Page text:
Take One background

Take One has its roots in two flagship National Gallery programmes: Take One Picture and the Initial Teacher Education Cultural Placement Programme.

Take One Picture

Take One Picture empowers thousands of teachers in schools across the UK each year to use a National Gallery painting as a rich and supportive context for learning. The creative work that pupils produce is showcased in an annual display at the National Gallery.

Children compare modern boat to painting of old boat
Pupils from St Mary's Primary School, Somerset compare their modern-day boat with a historic painting from the Blake Museum, Somerset 

Initial Teacher Education

The National Gallery's Initial Teacher Education Cultural Placement Programme provides opportunities for trainee teachers to immerse themselves in the Take One Picture methodology and apply it with pupils at local museums.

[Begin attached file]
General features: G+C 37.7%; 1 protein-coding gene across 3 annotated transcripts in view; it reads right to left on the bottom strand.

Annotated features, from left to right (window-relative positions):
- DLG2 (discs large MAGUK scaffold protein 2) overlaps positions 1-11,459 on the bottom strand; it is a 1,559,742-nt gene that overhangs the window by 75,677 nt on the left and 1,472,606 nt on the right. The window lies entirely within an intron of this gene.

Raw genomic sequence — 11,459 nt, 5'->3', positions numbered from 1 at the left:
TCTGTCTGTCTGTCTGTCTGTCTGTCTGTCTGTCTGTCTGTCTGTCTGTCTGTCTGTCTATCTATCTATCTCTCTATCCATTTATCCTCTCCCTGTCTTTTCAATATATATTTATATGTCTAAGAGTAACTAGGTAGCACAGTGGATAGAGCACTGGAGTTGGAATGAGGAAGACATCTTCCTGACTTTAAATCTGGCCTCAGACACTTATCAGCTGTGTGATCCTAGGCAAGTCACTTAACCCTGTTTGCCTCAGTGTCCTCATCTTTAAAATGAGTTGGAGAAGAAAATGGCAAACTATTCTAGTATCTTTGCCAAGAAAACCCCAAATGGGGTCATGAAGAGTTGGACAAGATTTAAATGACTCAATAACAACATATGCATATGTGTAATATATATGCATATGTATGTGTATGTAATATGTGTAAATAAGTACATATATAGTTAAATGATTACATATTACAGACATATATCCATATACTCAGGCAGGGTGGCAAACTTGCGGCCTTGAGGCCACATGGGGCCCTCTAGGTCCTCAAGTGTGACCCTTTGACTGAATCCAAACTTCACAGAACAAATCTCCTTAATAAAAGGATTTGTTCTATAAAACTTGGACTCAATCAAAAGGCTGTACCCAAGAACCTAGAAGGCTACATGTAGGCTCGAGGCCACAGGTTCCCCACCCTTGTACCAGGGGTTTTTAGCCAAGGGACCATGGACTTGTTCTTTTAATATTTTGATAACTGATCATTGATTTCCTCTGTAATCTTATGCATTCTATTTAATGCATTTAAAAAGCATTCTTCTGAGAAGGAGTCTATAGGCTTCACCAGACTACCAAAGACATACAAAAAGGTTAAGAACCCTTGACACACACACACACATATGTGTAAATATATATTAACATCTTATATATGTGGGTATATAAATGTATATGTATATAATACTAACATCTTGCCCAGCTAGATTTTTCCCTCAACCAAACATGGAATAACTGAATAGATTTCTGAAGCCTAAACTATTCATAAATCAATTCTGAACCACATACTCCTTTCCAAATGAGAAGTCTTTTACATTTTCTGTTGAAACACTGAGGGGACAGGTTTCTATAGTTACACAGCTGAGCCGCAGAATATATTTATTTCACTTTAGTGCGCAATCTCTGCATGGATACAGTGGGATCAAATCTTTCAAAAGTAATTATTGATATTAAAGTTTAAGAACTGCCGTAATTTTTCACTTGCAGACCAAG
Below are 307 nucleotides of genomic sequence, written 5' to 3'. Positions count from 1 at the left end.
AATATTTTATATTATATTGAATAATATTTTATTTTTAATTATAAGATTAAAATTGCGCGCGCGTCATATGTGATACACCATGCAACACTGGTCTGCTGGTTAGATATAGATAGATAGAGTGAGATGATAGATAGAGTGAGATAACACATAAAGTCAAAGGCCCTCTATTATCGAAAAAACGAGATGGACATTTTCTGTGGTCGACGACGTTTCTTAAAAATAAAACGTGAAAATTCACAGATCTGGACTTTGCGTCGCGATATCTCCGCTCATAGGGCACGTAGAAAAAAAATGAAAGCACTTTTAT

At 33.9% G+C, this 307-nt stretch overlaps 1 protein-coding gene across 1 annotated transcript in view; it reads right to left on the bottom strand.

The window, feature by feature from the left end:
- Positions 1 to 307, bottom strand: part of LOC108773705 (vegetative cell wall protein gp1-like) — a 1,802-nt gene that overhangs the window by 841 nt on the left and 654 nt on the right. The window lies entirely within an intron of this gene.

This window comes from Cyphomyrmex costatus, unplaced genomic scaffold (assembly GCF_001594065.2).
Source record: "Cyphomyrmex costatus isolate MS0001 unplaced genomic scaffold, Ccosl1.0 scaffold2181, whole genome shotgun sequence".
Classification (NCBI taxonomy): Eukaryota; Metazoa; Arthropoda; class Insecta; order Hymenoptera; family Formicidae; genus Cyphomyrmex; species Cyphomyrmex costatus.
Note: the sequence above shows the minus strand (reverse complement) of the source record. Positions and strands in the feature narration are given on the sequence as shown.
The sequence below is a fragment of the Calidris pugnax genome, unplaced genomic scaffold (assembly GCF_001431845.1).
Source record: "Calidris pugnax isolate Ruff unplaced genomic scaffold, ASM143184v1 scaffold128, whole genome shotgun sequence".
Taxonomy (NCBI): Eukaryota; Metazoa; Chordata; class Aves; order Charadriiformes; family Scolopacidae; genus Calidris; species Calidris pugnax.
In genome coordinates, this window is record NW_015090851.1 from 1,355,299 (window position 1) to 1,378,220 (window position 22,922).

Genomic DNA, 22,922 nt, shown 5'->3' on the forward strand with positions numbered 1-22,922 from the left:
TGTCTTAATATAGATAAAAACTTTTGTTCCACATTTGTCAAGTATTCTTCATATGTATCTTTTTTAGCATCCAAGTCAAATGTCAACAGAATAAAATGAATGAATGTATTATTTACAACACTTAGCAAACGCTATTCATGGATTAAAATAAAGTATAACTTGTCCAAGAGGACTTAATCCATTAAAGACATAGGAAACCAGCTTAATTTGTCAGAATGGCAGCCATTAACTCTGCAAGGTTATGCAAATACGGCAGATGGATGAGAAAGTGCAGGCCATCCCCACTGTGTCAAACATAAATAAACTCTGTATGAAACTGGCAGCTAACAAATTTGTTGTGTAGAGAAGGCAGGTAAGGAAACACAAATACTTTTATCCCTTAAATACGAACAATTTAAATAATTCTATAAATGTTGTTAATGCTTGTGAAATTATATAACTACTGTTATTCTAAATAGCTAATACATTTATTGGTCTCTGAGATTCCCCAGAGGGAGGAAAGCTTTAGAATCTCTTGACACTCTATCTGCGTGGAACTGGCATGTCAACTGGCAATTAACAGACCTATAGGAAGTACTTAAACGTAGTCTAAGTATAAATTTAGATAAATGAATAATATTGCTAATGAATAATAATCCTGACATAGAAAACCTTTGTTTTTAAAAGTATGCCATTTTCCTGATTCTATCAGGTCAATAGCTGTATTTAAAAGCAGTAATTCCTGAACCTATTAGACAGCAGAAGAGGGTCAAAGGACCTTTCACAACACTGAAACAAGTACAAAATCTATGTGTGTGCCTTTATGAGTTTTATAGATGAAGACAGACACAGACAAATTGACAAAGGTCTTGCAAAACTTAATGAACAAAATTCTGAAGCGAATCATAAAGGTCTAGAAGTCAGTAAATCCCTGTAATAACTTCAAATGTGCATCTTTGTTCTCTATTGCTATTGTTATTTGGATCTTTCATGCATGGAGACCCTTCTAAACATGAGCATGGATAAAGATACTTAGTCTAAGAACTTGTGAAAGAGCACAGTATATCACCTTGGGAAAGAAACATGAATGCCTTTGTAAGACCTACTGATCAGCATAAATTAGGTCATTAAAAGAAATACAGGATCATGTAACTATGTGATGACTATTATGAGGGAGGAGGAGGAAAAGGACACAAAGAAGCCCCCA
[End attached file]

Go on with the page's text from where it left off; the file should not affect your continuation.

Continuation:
Take One

In 2009 the National Gallery and the Museums, Libraries and Archives Council (MLA) developed Take One with the help of regional museums and archives around the country.

The aim: to create a regional version of the successful Take One Picture programme, broadening it out to use paintings and objects from museums, galleries, archives and historic sites.

Pilot projects were run in the South West, East Midlands and London. Funding for the pilot came from the Department for Culture, Media and Sport and the Department for Education's Strategic Commissioning Programme.

Rolling it out nationwide

In 2010 the National Gallery and MLA worked closely with 12 champion cultural organisations to set up Take One projects across all English regions.

During its initial 18 months 5,000 pupils from around 90 schools have got involved in projects delivered by 37 museums, galleries, archives and historic sites. See the case studies.

Next: Evaluating Take One

 
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